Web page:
Within hours the news was telegraphed to the world, and the world responded. Deals were being made anywhere and everywhere. People were buying rights and turning around to sell those same rights within hours for double and triple the money. Human interest stories sprang forth surrounding the effect of the gusher on the simple lives of the citizens of Beaumont. A few months after being fired from his job as a millwright, Lige Adams purchased a 10 acre farm for $200. This farm was providentially located half a mile north of the gusher. David R. Beatty, a Galveston railroad man and real estate promoter who had spent time in the oil fields of Corsicana, immediately recognized the potential surrounding the Lucas gusher. He had jumped the first available train for Beaumont with $20 in his pocket and quickly leased the land from Adams for $10, 1/8 of any oil produced, and a promise to sign Mr. Adams on as crew cook. On March 26th the famous and colorful drilling team of the Sturm brothers brought in a gusher on the Adams' farm which silenced the naysayers who had been predicting that the Lucas gusher was a one time, one place phenomenon and would not be repeated. In fact, a map by L. J. Kopke, civil engineer, detailing the wells as drilled in Spindletop Field through October 27, 1902, indicates that by April 18th, seven had been brought in, every one a gusher.

Lucas Gusher Takes the Lead
At the end of 1900, Standard Oil Company directly controlled 48,000,000 of the 58,000,000 barrels of petroleum produced annually in this country. The Lucas gusher changed this monopoly dramatically and permanently. The Lucas gusher alone was capable of producing as much oil as 37,000 eastern wells, six times as much oil as California, twice as much as Pennsylvania (the leading oil state), and at least half of the nation's total output. With six additional wells, those figures could be multiplied until Spindletop's dominance became apparent to even those most difficult to convince. Spindletop could produce more oil in one day than the rest of the fields of the world combined, including Russia. Production from Spindletop at the end of 1901 was 3,593,113 barrels; in 1902 the field produced 17,420,949 barrels.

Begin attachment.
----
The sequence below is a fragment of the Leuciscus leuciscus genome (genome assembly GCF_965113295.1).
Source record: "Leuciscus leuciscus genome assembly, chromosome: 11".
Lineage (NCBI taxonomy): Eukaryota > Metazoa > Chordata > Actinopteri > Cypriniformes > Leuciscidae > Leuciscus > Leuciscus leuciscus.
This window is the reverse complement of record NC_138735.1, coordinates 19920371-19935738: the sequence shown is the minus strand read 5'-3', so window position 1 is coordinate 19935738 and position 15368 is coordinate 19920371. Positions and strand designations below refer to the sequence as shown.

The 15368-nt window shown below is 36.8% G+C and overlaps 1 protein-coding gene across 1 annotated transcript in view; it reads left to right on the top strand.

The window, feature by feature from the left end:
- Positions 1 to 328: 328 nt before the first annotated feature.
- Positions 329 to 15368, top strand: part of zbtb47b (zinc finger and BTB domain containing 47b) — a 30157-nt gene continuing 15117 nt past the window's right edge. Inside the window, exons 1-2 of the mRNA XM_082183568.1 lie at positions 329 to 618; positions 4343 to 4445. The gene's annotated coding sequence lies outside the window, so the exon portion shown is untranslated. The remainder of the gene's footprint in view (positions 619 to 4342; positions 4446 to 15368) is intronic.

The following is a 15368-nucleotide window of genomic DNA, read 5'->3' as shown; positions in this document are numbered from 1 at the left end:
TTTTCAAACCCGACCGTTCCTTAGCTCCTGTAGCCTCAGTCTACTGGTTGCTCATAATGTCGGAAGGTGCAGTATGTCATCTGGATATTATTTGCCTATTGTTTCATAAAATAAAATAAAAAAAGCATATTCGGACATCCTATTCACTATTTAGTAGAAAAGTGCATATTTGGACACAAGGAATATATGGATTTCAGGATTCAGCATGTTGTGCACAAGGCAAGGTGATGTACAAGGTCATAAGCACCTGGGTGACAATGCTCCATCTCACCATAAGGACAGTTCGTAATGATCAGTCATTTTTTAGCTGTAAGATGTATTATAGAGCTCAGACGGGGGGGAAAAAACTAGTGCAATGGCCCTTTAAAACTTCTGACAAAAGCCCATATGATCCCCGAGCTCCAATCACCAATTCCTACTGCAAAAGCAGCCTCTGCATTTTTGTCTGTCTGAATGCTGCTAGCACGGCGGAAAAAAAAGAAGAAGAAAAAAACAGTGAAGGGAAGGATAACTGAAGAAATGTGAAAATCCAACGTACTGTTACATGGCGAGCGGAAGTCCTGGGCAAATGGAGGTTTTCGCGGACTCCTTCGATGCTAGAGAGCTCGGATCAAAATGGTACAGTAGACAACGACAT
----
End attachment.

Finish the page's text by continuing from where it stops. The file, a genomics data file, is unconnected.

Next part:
History Reveals Exact Location
And so a century has passed! The Spindletop 2001 Commission has planned a year's worth of events in commemoration of the gusher. Governor George W. Bush is serving as honorary chairman of the Commission with former Beaumont mayor Evelyn Lord taking the lead as the hands-on, working chairman. In conjunction with the centennial celebration, the members of the Texas Society of Professional Surveyors Chapter No. 6 are relocating the original oil well. Since the rules and regulations surrounding today's oil industry were non-existent in 1901, precise information about the early days of the boom must be pieced together. There has been some controversy through the years concerning the exact location of the gusher. Before surveyors do any work in the field, the record must be thoroughly researched and all available history sought out. The research in this project led to the survey archives of BP Amoco Corporation, private survey collections, and public records. The circa 1901-02 map by L. J. Kopke was a valuable resource. Interestingly, as one enters the second floor Spindletop exhibit at Texas Energy Museum in Beaumont, there is a photograph which depicts a sidewalk scene with a business sign visible, that reads " L. J. Kopke, Civil Engineer."

Another valuable map is one entitled "McFaddin, Wiess and Kyle Land Co. Subdivision of the Pelham Humphrey League" by Wm. H. Leckie and drawn by W. D. Twichell, a land surveyor with an excellent reputation. This map is dated May 21, 1901 and was filed for record on December 21, 1901. This map and the Kopke map have the Lucas gusher spotted in the same place.
In the collection of Surveyor W. F. Daniell's field books, an entry from May 1940 shows the location of Lucas Gusher as pointed out by Scott W. Myers. Mr. Daniell was staking a 100 foot square with the location as pointed out centered. Since the Lucas Gusher Monument was erected in July 1941, Mr. Daniell was obviously doing the survey work in preparation for the erection of the monument. For the fifty year celebration of the oil patch, Scott Myers served as secretary for the Lucas Gusher Monument Association. He also had mineral interests in the close vicinity of the gusher. The book Spindletop – Where Oil Became an Industry 1901-1951 includes a picture taken in 1941 at the dedication of the monument, which now resides on the grounds of Gladys City Museum. The photo shows Scott W. Myers, Patillo Higgins, Al Hamill, and Marion E. Brock, treasurer of the Lucas Gusher Monument Association, sitting on the base of the monument. Higgins and Hamill would, of course, be the ultimate authorities as to the actual location.